Try replacing scrolling with something more meaningful, such as a country walk among nature. The less time you spend online and the more time you spend outside or doing something that makes you feel good, the less you will feel drained. These ongoing negative feelings can leave us stressed, anxious and depressed so it’s vital to step away and remind ourselves of what’s really important.

Wednesday, 16 October 2019

Is your home getting you down?


From time to time, we might feel under the weather, but have you ever considered it could be your home that is getting you down?

There are several reasons why your home might be affecting your wellbeing – is there too much clutter? Is it in need of a serious spring clean? Does it lack organisation? Whatever it is that’s making you feel out of sorts and a little uneasy, we have some top tips for organising your home and how it can benefit your wellbeing.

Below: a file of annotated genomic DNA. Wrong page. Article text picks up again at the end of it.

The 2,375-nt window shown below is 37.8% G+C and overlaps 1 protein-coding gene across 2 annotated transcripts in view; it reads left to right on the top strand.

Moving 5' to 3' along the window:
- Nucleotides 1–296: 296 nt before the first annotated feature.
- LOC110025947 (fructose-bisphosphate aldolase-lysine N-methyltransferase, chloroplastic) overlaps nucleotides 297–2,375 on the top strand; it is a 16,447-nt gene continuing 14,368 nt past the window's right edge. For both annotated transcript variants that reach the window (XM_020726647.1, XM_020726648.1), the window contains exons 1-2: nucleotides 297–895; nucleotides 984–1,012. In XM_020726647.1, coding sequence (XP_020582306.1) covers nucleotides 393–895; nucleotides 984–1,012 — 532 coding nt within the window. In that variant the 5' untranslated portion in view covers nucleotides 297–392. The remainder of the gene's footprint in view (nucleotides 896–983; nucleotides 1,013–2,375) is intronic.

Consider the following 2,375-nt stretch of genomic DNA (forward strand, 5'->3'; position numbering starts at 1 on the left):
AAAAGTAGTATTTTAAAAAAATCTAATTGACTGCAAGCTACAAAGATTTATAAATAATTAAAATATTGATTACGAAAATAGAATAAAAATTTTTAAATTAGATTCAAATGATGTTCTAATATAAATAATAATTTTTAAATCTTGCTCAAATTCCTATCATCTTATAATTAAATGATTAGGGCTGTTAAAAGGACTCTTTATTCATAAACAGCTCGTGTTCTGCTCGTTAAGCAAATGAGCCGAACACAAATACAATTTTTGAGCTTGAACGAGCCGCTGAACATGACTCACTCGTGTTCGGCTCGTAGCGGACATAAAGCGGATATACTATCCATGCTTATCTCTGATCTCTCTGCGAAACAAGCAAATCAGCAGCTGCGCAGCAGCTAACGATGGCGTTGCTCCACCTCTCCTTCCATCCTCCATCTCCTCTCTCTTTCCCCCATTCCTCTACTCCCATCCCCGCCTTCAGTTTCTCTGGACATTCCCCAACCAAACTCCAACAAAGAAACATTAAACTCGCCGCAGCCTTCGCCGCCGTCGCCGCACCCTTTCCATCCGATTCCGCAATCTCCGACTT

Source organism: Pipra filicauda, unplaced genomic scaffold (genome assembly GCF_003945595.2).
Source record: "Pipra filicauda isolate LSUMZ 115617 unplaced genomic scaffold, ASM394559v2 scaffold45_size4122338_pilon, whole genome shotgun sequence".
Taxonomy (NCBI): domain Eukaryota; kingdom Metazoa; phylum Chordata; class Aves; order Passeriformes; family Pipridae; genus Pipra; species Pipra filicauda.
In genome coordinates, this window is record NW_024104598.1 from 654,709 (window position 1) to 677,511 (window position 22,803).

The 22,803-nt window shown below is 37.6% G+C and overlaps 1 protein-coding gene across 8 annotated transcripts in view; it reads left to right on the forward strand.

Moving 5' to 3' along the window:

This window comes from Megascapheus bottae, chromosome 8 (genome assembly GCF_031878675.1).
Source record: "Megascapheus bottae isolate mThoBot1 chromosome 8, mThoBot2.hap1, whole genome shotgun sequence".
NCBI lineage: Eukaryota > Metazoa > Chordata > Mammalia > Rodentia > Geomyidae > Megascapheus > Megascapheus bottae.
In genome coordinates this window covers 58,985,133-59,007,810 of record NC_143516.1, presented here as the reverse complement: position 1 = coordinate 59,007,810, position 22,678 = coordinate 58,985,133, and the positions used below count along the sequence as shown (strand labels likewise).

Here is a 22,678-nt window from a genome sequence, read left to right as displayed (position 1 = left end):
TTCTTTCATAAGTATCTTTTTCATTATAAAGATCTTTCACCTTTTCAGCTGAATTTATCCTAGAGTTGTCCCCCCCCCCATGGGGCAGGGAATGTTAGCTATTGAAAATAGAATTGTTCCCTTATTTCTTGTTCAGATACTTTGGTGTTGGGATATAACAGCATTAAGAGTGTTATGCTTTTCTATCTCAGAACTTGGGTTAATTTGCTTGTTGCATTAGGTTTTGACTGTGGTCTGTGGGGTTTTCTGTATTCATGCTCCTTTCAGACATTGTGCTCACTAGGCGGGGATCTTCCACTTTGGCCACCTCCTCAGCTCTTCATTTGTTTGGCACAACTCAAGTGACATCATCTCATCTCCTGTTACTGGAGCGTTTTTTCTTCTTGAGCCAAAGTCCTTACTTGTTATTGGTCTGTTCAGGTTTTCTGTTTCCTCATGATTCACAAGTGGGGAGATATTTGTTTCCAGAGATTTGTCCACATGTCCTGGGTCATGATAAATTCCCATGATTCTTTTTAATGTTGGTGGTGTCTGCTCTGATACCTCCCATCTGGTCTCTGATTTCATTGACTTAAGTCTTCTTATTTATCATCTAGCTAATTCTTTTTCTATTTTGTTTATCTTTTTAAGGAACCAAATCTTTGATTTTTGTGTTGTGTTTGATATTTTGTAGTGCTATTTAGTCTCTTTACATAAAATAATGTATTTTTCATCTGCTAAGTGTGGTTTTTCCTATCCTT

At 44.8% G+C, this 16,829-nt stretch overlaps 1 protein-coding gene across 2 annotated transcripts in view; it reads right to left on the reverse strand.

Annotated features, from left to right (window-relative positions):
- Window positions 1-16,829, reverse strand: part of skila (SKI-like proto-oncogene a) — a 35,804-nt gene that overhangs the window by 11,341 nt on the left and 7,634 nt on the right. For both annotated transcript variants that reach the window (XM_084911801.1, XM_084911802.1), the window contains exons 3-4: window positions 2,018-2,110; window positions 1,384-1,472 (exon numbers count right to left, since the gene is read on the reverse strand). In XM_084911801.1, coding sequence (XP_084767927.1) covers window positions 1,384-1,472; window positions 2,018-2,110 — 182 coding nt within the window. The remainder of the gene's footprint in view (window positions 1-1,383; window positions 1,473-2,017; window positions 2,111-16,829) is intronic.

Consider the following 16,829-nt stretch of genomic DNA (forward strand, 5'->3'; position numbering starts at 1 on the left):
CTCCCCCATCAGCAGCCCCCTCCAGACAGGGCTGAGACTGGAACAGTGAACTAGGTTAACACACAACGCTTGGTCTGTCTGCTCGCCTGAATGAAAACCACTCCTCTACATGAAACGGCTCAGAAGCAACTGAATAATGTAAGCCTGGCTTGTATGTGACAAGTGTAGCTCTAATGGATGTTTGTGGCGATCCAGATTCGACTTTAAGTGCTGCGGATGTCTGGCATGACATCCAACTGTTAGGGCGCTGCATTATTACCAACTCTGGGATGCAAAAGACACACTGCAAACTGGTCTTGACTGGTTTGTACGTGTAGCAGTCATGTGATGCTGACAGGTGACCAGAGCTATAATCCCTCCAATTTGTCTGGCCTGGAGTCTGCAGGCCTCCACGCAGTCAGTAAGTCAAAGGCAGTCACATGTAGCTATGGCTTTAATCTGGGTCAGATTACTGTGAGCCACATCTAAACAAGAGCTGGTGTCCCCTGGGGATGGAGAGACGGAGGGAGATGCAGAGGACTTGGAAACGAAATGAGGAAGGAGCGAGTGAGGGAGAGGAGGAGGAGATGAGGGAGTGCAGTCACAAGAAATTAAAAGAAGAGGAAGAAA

Stop daydreaming, start decluttering!

Before you can even think about sprucing up your home and achieving some kind of organisation, first you’ll need to take the plunge and declutter. You might be surprised to learn that studies undertaken by UCLA’s Center on Everyday Lives of Families(CELF) showed that a cluttered home can, in fact, cause stress. Sometimes, without us even noticing until it’s too late, we accumulate a wealth of ‘things’ that we don’t ever actually use or need. Before we know it, our homes are jam packed to the rafters and there is barely any space left for us to relax.

The amount of clutter that we amass can lead to feelings of being overwhelmed, anxiety, stress and depression. So, it makes sense that if we create a home where there is less clutter and more organisation, we are likely to feel more content, relaxed and happier.

  • Before you start, create a list of categories that any clutter might fall under, such as keep, throw away, recycle or sell. 
  • Start with the room that has the least clutter first as you are less likely to feel overwhelmed by the task at hand and you can make space for any items that you might want to keep. 
  • Try not to spend too much time reminiscing about anything that you come across or reading through old diaries as this will only make the task take longer, and you might also talk yourself out of decluttering at all!

As you start to make progress, you will begin to feel a weight lifted and you might even start to enjoy the process, which can be extremely therapeutic.